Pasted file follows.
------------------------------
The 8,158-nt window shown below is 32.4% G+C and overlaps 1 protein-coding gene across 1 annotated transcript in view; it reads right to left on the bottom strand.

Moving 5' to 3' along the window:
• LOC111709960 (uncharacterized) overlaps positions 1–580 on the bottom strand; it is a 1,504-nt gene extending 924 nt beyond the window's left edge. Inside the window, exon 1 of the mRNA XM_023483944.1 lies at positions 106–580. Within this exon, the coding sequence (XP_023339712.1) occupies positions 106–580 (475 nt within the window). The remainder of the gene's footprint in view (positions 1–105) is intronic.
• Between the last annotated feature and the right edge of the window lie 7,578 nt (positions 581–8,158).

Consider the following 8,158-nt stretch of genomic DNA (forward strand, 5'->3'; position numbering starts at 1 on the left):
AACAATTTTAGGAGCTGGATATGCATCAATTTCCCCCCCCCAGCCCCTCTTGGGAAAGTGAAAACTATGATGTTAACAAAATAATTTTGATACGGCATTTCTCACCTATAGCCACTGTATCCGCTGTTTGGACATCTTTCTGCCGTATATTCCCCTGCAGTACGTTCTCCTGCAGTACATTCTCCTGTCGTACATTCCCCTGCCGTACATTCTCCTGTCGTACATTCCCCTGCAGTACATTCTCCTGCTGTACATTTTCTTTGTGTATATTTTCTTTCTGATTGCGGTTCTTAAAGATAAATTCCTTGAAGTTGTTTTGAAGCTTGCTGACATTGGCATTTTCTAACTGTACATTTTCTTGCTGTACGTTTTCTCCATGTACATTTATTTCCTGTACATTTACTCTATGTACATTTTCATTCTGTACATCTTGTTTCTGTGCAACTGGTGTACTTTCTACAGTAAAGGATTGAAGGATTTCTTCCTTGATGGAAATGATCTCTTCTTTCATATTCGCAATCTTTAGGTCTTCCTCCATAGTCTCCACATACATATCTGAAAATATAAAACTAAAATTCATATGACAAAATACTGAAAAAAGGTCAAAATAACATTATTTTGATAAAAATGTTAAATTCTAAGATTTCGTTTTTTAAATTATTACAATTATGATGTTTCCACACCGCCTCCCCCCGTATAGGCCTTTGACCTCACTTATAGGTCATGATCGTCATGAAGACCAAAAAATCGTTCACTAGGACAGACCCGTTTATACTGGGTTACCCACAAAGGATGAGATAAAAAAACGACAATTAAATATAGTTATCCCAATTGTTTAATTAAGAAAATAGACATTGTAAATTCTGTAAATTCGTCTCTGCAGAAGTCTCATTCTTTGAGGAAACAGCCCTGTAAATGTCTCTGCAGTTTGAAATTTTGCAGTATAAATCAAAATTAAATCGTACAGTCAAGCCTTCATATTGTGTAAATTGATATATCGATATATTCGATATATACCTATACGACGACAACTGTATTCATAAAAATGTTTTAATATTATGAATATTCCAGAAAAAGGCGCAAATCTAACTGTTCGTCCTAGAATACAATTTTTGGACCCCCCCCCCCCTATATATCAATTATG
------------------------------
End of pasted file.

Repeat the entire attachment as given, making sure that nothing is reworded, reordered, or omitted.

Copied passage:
The 8,158-nt window shown below is 32.4% G+C and overlaps 1 protein-coding gene across 1 annotated transcript in view; it reads right to left on the bottom strand.

Moving 5' to 3' along the window:
• LOC111709960 (uncharacterized) overlaps positions 1–580 on the bottom strand; it is a 1,504-nt gene extending 924 nt beyond the window's left edge. Inside the window, exon 1 of the mRNA XM_023483944.1 lies at positions 106–580. Within this exon, the coding sequence (XP_023339712.1) occupies positions 106–580 (475 nt within the window). The remainder of the gene's footprint in view (positions 1–105) is intronic.
• Between the last annotated feature and the right edge of the window lie 7,578 nt (positions 581–8,158).

Consider the following 8,158-nt stretch of genomic DNA (forward strand, 5'->3'; position numbering starts at 1 on the left):
AACAATTTTAGGAGCTGGATATGCATCAATTTCCCCCCCCCAGCCCCTCTTGGGAAAGTGAAAACTATGATGTTAACAAAATAATTTTGATACGGCATTTCTCACCTATAGCCACTGTATCCGCTGTTTGGACATCTTTCTGCCGTATATTCCCCTGCAGTACGTTCTCCTGCAGTACATTCTCCTGTCGTACATTCCCCTGCCGTACATTCTCCTGTCGTACATTCCCCTGCAGTACATTCTCCTGCTGTACATTTTCTTTGTGTATATTTTCTTTCTGATTGCGGTTCTTAAAGATAAATTCCTTGAAGTTGTTTTGAAGCTTGCTGACATTGGCATTTTCTAACTGTACATTTTCTTGCTGTACGTTTTCTCCATGTACATTTATTTCCTGTACATTTACTCTATGTACATTTTCATTCTGTACATCTTGTTTCTGTGCAACTGGTGTACTTTCTACAGTAAAGGATTGAAGGATTTCTTCCTTGATGGAAATGATCTCTTCTTTCATATTCGCAATCTTTAGGTCTTCCTCCATAGTCTCCACATACATATCTGAAAATATAAAACTAAAATTCATATGACAAAATACTGAAAAAAGGTCAAAATAACATTATTTTGATAAAAATGTTAAATTCTAAGATTTCGTTTTTTAAATTATTACAATTATGATGTTTCCACACCGCCTCCCCCCGTATAGGCCTTTGACCTCACTTATAGGTCATGATCGTCATGAAGACCAAAAAATCGTTCACTAGGACAGACCCGTTTATACTGGGTTACCCACAAAGGATGAGATAAAAAAACGACAATTAAATATAGTTATCCCAATTGTTTAATTAAGAAAATAGACATTGTAAATTCTGTAAATTCGTCTCTGCAGAAGTCTCATTCTTTGAGGAAACAGCCCTGTAAATGTCTCTGCAGTTTGAAATTTTGCAGTATAAATCAAAATTAAATCGTACAGTCAAGCCTTCATATTGTGTAAATTGATATATCGATATATTCGATATATACCTATACGACGACAACTGTATTCATAAAAATGTTTTAATATTATGAATATTCCAGAAAAAGGCGCAAATCTAACTGTTCGTCCTAGAATACAATTTTTGGACCCCCCCCCCCCTATATATCAATTATG